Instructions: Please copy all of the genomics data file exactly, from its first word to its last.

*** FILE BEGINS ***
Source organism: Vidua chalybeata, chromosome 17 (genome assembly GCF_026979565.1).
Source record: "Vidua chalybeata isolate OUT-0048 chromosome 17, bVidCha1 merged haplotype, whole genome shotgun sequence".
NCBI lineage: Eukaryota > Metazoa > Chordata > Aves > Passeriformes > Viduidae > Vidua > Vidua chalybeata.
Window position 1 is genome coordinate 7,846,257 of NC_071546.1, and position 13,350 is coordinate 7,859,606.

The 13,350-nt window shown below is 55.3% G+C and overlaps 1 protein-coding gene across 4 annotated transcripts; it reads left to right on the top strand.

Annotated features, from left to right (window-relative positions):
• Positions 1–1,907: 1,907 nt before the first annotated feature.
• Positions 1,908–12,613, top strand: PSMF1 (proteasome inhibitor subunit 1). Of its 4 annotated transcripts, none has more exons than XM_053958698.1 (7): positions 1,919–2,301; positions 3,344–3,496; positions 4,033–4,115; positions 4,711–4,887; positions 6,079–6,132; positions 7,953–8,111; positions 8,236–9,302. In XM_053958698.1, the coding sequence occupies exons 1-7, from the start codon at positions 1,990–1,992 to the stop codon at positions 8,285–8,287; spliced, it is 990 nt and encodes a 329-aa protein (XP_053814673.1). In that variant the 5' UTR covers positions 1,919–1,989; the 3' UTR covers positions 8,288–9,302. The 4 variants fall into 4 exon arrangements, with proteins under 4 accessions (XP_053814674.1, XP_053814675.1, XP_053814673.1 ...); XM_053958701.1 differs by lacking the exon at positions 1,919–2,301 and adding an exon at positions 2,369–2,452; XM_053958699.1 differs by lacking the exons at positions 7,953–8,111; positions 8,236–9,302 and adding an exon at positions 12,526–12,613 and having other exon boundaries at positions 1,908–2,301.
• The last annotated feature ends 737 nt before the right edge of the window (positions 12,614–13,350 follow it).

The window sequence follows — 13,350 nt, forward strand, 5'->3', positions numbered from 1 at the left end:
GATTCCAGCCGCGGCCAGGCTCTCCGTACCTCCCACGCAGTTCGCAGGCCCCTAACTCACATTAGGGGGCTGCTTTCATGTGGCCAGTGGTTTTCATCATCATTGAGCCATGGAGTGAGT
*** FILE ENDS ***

Source organism: Vidua chalybeata, chromosome 17 (genome assembly GCF_026979565.1).
Source record: "Vidua chalybeata isolate OUT-0048 chromosome 17, bVidCha1 merged haplotype, whole genome shotgun sequence".
NCBI lineage: Eukaryota > Metazoa > Chordata > Aves > Passeriformes > Viduidae > Vidua > Vidua chalybeata.
Window position 1 is genome coordinate 7,846,257 of NC_071546.1, and position 13,350 is coordinate 7,859,606.

The 13,350-nt window shown below is 55.3% G+C and overlaps 1 protein-coding gene across 4 annotated transcripts; it reads left to right on the top strand.

Annotated features, from left to right (window-relative positions):
• Positions 1–1,907: 1,907 nt before the first annotated feature.
• Positions 1,908–12,613, top strand: PSMF1 (proteasome inhibitor subunit 1). Of its 4 annotated transcripts, none has more exons than XM_053958698.1 (7): positions 1,919–2,301; positions 3,344–3,496; positions 4,033–4,115; positions 4,711–4,887; positions 6,079–6,132; positions 7,953–8,111; positions 8,236–9,302. In XM_053958698.1, the coding sequence occupies exons 1-7, from the start codon at positions 1,990–1,992 to the stop codon at positions 8,285–8,287; spliced, it is 990 nt and encodes a 329-aa protein (XP_053814673.1). In that variant the 5' UTR covers positions 1,919–1,989; the 3' UTR covers positions 8,288–9,302. The 4 variants fall into 4 exon arrangements, with proteins under 4 accessions (XP_053814674.1, XP_053814675.1, XP_053814673.1 ...); XM_053958701.1 differs by lacking the exon at positions 1,919–2,301 and adding an exon at positions 2,369–2,452; XM_053958699.1 differs by lacking the exons at positions 7,953–8,111; positions 8,236–9,302 and adding an exon at positions 12,526–12,613 and having other exon boundaries at positions 1,908–2,301.
• The last annotated feature ends 737 nt before the right edge of the window (positions 12,614–13,350 follow it).

The window sequence follows — 13,350 nt, forward strand, 5'->3', positions numbered from 1 at the left end:
GATTCCAGCCGCGGCCAGGCTCTCCGTACCTCCCACGCAGTTCGCAGGCCCCTAACTCACATTAGGGGGCTGCTTTCATGTGGCCAGTGGTTTTCATCATCATTGAGCCATGGAGTGAGT